Debate over vaccination should be driven by employee wellbeing

While the debate rages on in many countries if COVID-19 vaccination should be mandatory, all considerations should be people-driven.
By: | September 10, 2021

As governments in Asia and beyond continue to readjust their policies and approaches to flexibly respond to the pandemic, remote work has continued to be the predominant arrangement in many countries, whether through choice or circumstance.

While that may be the case, many organisations are beginning to formulate hybrid work models that will eventually require some, if not all employees, to return to the workplace. That in turn, will raise a pertinent question: Can employers mandate employees to be vaccinated before allowing them back to the workplace?

According to Singapore’s Ministry of Manpower (MOM), employers should not make COVID-19 vaccinations mandatory, and employees who decline vaccination should not have their employment terminated on the ground of declining vaccination.

While people working in certain employment settings where there is higher risk of COVID-19 infection can be required by their employers to get vaccinated, employees who decline vaccination should be redeployed to lower risk settings or be asked to cover the difference in coronavirus-related costs incurred by them compared to vaccinated employees, as opposed to termination.

Singapore’s stand on non-compulsory vaccination is echoed in neighbouring Malaysia, where speaking earlier this year, Shamsuddin Bardan, Executive Director of the Malaysian Employers Federation, said employers who force their staff to get COVID-19 vaccinations are essentially “violating human rights.”

Other countries in South-East Asia, however, are adopting a decidedly different approach. Indonesia, for instance, made vaccination compulsory for citizens as early as February this year, while Cambodian Prime Minister Hun Sen warned employees in the public service and armed forces that they would be removed from their jobs if they refuse to receive their COVID-19 vaccinations.

However, it is developments in the US that could potentially set a precedent for many countries to follow. In July, New York mayor Bill de Blasio called on the city’s private businesses to require their employees to be vaccinated. This comes after new guidance issued by the US Equal Employment Opportunity Commission notes that employers can legally require COVID-19 vaccination for employees to re-enter the workplace and can provide incentives to encourage employees to get a shot.

For those who advocate for mandatory vaccination for workers, the reasons are clear. Besides creating a safer work environment, such a move will assuage the uncertainty and fear employees may have in being told to return to the workplace with unvaccinated colleagues.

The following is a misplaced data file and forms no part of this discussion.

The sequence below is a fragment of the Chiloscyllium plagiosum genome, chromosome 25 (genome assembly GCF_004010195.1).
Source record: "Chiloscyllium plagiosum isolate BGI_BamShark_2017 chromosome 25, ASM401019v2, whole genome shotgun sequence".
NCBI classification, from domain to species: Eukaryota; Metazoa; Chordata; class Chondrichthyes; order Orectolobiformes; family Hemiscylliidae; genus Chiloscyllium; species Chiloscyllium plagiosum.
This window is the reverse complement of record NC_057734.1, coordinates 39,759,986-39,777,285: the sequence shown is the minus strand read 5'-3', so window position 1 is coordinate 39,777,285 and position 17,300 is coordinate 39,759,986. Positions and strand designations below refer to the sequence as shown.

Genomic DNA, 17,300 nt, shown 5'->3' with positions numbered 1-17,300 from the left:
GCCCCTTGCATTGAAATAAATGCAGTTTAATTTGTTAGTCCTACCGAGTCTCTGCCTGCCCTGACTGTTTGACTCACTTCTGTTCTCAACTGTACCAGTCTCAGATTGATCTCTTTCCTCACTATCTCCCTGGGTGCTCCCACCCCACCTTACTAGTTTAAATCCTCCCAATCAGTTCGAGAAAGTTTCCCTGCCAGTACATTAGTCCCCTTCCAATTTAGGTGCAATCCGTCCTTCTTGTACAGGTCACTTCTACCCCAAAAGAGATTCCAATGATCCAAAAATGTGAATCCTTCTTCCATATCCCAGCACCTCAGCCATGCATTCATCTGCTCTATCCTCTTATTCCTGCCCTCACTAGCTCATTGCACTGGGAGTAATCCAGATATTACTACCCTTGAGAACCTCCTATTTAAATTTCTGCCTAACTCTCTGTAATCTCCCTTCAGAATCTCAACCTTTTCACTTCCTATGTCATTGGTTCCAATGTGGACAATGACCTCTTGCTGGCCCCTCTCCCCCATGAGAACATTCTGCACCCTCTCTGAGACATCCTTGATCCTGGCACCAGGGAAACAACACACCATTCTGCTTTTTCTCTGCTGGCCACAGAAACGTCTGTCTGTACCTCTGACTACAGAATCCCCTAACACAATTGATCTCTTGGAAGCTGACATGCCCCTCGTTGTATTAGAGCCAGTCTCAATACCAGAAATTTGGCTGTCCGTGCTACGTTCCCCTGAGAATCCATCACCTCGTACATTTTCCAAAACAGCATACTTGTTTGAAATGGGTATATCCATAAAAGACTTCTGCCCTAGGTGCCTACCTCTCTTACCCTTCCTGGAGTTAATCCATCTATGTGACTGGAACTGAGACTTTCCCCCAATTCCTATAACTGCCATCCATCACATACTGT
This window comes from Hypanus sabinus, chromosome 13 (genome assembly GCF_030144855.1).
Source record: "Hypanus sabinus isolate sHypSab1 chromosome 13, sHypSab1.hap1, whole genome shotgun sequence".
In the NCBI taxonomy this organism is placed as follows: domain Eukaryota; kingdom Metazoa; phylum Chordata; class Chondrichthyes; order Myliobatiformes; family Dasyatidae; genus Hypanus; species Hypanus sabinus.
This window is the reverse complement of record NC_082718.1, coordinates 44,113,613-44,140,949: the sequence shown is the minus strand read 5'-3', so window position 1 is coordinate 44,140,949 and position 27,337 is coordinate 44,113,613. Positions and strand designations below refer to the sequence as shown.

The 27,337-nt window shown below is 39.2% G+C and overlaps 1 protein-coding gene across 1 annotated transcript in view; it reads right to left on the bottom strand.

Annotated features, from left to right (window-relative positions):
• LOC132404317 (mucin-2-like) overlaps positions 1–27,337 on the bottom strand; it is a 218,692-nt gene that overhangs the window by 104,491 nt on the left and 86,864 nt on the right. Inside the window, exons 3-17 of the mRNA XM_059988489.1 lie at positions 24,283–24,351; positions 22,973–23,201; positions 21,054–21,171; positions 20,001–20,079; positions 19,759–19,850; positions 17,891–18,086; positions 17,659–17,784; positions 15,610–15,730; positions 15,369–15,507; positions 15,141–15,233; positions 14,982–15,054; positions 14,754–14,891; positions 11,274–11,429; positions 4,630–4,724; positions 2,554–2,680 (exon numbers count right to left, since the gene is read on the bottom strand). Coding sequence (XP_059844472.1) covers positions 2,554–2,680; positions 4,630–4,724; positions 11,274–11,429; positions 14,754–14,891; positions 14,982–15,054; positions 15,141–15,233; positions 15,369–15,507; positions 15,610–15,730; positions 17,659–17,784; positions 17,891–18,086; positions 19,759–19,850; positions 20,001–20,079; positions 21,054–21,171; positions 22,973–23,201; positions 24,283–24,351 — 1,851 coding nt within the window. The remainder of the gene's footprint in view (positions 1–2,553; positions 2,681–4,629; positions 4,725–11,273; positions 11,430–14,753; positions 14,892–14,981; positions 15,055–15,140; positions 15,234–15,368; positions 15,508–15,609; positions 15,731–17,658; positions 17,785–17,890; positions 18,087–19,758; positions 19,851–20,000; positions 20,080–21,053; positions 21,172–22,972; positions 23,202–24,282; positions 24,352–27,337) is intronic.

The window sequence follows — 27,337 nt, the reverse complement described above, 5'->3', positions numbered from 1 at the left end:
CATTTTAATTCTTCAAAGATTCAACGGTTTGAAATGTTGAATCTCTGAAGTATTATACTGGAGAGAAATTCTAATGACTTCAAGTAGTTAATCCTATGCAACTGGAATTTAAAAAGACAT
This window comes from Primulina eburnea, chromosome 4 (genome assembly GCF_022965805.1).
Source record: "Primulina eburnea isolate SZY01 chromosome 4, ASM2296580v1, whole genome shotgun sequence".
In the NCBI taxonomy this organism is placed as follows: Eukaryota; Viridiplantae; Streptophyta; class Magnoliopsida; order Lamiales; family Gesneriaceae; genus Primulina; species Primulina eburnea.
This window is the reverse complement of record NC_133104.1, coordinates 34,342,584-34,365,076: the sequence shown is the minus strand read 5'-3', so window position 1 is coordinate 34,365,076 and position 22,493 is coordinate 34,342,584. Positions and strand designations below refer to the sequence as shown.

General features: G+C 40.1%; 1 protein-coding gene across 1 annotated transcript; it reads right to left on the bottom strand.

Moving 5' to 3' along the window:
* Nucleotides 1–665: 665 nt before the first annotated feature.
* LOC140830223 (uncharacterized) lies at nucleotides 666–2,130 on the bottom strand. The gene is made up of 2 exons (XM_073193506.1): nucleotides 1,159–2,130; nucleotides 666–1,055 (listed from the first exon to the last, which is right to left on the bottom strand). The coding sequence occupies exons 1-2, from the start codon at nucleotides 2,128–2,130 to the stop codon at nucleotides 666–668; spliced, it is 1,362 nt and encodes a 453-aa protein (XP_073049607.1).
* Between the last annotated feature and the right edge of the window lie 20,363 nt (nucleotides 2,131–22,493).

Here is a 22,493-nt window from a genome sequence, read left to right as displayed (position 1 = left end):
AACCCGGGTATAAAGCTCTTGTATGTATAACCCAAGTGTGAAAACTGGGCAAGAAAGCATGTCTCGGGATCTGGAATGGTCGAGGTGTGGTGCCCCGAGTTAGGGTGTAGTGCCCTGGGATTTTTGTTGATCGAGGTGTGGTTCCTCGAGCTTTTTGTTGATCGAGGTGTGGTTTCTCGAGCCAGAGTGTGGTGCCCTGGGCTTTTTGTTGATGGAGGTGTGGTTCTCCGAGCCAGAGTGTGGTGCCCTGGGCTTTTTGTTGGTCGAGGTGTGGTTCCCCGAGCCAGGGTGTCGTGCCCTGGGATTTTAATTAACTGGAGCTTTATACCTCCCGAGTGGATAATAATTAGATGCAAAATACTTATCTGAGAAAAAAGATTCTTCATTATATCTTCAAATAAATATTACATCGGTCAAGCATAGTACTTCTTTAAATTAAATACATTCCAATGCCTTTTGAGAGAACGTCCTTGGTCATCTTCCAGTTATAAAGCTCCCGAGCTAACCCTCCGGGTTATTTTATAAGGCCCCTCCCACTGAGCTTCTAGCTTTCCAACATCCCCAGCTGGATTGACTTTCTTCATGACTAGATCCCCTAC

Coercion, through the threat of termination, however, is unlikely to be the answer moving forward, and organisations will be ill-advised to embark on this path. In June this year, a New Zealand border staff who was dismissed for refusing to get the COVID-19 jab brought her case to the country’s Employment Relations Authority.

Clearly, the legal ramifications of terminating employees who refuse to be vaccinated are an unwanted distraction for organisations as they attempt to recover and rebuild from the pandemic. Instead, it is more important than ever before to maintain clear lines of communication where HR leaders can begin to understand the underlying reasons why employees may be reluctant to be vaccinated.

Employees should be encouraged to voluntarily be vaccinated and be supported through measures such as granting time off. Organisations can also launch education programmes that highlight vaccine safety and efficacy and more importantly, by showing employees that their safety and wellbeing are the top priority, organisations can alleviate many of the fears and concerns that are holding back many people from being vaccinated.

Naturally, not all employees will be convinced, and there might be a proportion who will continue to decline, alongside the group of employees who cannot be vaccinated because of underlying health issues.

Rather than exercising the right, or lack thereof, to terminate employees on the basis of non-compliance when it comes to vaccinations, organisations will be better served to use dialogue and open communication to find solutions that will benefit the organisation and their employees in the long-term.